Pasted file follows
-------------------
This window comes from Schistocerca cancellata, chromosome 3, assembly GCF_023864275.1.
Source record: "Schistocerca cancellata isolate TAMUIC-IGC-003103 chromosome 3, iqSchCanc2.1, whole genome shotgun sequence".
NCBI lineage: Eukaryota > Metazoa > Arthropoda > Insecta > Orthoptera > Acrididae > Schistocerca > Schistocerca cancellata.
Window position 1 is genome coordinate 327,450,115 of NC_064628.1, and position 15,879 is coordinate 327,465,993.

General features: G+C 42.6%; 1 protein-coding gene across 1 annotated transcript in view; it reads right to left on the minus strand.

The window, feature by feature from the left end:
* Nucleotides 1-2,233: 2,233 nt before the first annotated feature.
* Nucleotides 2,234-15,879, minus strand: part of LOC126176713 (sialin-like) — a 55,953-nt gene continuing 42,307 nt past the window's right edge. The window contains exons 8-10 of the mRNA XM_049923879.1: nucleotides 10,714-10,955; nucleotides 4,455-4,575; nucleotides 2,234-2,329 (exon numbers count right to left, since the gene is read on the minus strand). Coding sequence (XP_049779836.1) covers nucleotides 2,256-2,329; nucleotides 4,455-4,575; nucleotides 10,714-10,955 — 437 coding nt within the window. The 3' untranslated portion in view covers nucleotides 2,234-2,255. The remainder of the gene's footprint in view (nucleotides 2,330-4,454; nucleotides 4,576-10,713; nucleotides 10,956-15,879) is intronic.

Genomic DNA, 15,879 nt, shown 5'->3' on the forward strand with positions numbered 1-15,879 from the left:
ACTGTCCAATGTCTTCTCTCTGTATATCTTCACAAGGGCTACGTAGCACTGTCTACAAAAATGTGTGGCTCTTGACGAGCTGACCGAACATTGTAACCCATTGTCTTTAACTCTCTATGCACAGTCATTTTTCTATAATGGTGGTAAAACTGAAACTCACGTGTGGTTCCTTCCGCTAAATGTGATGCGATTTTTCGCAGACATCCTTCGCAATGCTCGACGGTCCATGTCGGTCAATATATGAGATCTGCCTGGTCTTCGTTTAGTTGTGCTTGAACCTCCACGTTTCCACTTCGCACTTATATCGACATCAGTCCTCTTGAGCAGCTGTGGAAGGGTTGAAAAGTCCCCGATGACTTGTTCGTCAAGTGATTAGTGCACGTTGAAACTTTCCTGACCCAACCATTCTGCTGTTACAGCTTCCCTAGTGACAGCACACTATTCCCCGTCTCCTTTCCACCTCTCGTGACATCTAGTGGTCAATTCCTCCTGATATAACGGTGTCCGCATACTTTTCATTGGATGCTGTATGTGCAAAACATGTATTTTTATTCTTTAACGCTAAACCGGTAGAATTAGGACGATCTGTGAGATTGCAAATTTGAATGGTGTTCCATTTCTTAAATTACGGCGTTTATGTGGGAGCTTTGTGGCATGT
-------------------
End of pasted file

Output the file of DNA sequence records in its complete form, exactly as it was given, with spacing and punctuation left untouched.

This window comes from Schistocerca cancellata, chromosome 3, assembly GCF_023864275.1.
Source record: "Schistocerca cancellata isolate TAMUIC-IGC-003103 chromosome 3, iqSchCanc2.1, whole genome shotgun sequence".
NCBI lineage: Eukaryota > Metazoa > Arthropoda > Insecta > Orthoptera > Acrididae > Schistocerca > Schistocerca cancellata.
Window position 1 is genome coordinate 327,450,115 of NC_064628.1, and position 15,879 is coordinate 327,465,993.

General features: G+C 42.6%; 1 protein-coding gene across 1 annotated transcript in view; it reads right to left on the minus strand.

The window, feature by feature from the left end:
* Nucleotides 1-2,233: 2,233 nt before the first annotated feature.
* Nucleotides 2,234-15,879, minus strand: part of LOC126176713 (sialin-like) — a 55,953-nt gene continuing 42,307 nt past the window's right edge. The window contains exons 8-10 of the mRNA XM_049923879.1: nucleotides 10,714-10,955; nucleotides 4,455-4,575; nucleotides 2,234-2,329 (exon numbers count right to left, since the gene is read on the minus strand). Coding sequence (XP_049779836.1) covers nucleotides 2,256-2,329; nucleotides 4,455-4,575; nucleotides 10,714-10,955 — 437 coding nt within the window. The 3' untranslated portion in view covers nucleotides 2,234-2,255. The remainder of the gene's footprint in view (nucleotides 2,330-4,454; nucleotides 4,576-10,713; nucleotides 10,956-15,879) is intronic.

Genomic DNA, 15,879 nt, shown 5'->3' on the forward strand with positions numbered 1-15,879 from the left:
ACTGTCCAATGTCTTCTCTCTGTATATCTTCACAAGGGCTACGTAGCACTGTCTACAAAAATGTGTGGCTCTTGACGAGCTGACCGAACATTGTAACCCATTGTCTTTAACTCTCTATGCACAGTCATTTTTCTATAATGGTGGTAAAACTGAAACTCACGTGTGGTTCCTTCCGCTAAATGTGATGCGATTTTTCGCAGACATCCTTCGCAATGCTCGACGGTCCATGTCGGTCAATATATGAGATCTGCCTGGTCTTCGTTTAGTTGTGCTTGAACCTCCACGTTTCCACTTCGCACTTATATCGACATCAGTCCTCTTGAGCAGCTGTGGAAGGGTTGAAAAGTCCCCGATGACTTGTTCGTCAAGTGATTAGTGCACGTTGAAACTTTCCTGACCCAACCATTCTGCTGTTACAGCTTCCCTAGTGACAGCACACTATTCCCCGTCTCCTTTCCACCTCTCGTGACATCTAGTGGTCAATTCCTCCTGATATAACGGTGTCCGCATACTTTTCATTGGATGCTGTATGTGCAAAACATGTATTTTTATTCTTTAACGCTAAACCGGTAGAATTAGGACGATCTGTGAGATTGCAAATTTGAATGGTGTTCCATTTCTTAAATTACGGCGTTTATGTGGGAGCTTTGTGGCATGT